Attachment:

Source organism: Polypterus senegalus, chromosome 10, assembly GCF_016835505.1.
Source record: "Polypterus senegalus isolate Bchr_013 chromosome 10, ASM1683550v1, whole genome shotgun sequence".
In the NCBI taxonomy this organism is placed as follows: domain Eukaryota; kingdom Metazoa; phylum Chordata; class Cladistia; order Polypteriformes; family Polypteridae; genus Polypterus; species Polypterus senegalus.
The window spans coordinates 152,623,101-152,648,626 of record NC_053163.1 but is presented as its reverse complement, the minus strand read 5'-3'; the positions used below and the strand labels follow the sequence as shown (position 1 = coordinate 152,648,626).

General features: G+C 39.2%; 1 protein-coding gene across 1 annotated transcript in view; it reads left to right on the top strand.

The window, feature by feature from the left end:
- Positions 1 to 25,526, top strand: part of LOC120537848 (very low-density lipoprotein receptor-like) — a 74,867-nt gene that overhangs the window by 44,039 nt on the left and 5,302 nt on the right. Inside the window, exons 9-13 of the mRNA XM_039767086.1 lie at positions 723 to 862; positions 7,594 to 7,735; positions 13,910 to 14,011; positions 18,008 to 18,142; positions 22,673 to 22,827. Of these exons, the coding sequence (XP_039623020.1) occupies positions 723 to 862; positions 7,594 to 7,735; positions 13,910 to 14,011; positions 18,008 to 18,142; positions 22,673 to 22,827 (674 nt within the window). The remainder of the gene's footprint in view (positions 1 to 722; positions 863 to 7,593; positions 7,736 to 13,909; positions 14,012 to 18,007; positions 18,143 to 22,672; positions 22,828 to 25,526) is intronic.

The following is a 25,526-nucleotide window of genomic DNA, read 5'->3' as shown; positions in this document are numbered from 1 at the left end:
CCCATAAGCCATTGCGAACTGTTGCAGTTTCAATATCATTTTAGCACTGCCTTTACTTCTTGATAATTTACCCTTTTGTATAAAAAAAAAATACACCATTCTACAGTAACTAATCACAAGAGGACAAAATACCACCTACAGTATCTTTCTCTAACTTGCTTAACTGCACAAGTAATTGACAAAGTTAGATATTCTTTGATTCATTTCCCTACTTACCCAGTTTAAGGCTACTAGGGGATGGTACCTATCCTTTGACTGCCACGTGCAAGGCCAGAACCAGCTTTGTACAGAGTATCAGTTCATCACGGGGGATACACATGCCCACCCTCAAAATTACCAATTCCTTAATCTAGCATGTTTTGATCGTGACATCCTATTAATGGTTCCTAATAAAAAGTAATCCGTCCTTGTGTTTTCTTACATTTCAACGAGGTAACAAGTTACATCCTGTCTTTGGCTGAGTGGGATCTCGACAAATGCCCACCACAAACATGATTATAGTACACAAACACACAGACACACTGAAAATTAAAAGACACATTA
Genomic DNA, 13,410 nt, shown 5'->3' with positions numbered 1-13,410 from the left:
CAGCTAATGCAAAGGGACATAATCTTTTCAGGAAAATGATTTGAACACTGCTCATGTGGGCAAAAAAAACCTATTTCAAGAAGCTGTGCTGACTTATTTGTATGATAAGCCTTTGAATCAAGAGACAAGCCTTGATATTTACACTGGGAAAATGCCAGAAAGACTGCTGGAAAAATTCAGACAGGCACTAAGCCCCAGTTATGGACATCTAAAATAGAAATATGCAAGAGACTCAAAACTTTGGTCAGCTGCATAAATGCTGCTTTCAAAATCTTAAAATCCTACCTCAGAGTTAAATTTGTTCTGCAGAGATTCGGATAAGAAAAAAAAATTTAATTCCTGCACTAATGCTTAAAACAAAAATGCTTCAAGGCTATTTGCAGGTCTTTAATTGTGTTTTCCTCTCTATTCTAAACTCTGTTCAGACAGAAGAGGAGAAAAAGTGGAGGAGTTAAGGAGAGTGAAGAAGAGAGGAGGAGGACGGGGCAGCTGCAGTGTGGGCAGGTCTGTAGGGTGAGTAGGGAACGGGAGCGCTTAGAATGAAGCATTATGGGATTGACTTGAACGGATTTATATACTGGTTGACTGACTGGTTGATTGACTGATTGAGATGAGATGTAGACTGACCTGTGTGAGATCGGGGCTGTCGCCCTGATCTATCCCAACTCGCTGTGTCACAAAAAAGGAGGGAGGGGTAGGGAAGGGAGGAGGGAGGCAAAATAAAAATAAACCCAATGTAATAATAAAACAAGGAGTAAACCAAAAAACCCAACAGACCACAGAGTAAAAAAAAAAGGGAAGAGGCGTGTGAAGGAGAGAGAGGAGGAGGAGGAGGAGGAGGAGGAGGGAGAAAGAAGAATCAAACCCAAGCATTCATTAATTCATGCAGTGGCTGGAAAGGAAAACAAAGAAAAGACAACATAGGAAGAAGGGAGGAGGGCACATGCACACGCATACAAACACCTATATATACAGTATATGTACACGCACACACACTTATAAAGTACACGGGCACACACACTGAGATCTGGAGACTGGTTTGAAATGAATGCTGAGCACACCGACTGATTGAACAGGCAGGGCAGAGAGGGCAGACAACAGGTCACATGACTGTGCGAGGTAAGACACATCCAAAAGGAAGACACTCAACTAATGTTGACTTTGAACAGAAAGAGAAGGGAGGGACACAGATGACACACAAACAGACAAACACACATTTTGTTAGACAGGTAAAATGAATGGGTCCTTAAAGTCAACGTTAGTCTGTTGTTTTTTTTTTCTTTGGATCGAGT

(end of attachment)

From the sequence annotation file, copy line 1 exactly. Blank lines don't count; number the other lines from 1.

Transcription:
Source organism: Polypterus senegalus, chromosome 10, assembly GCF_016835505.1.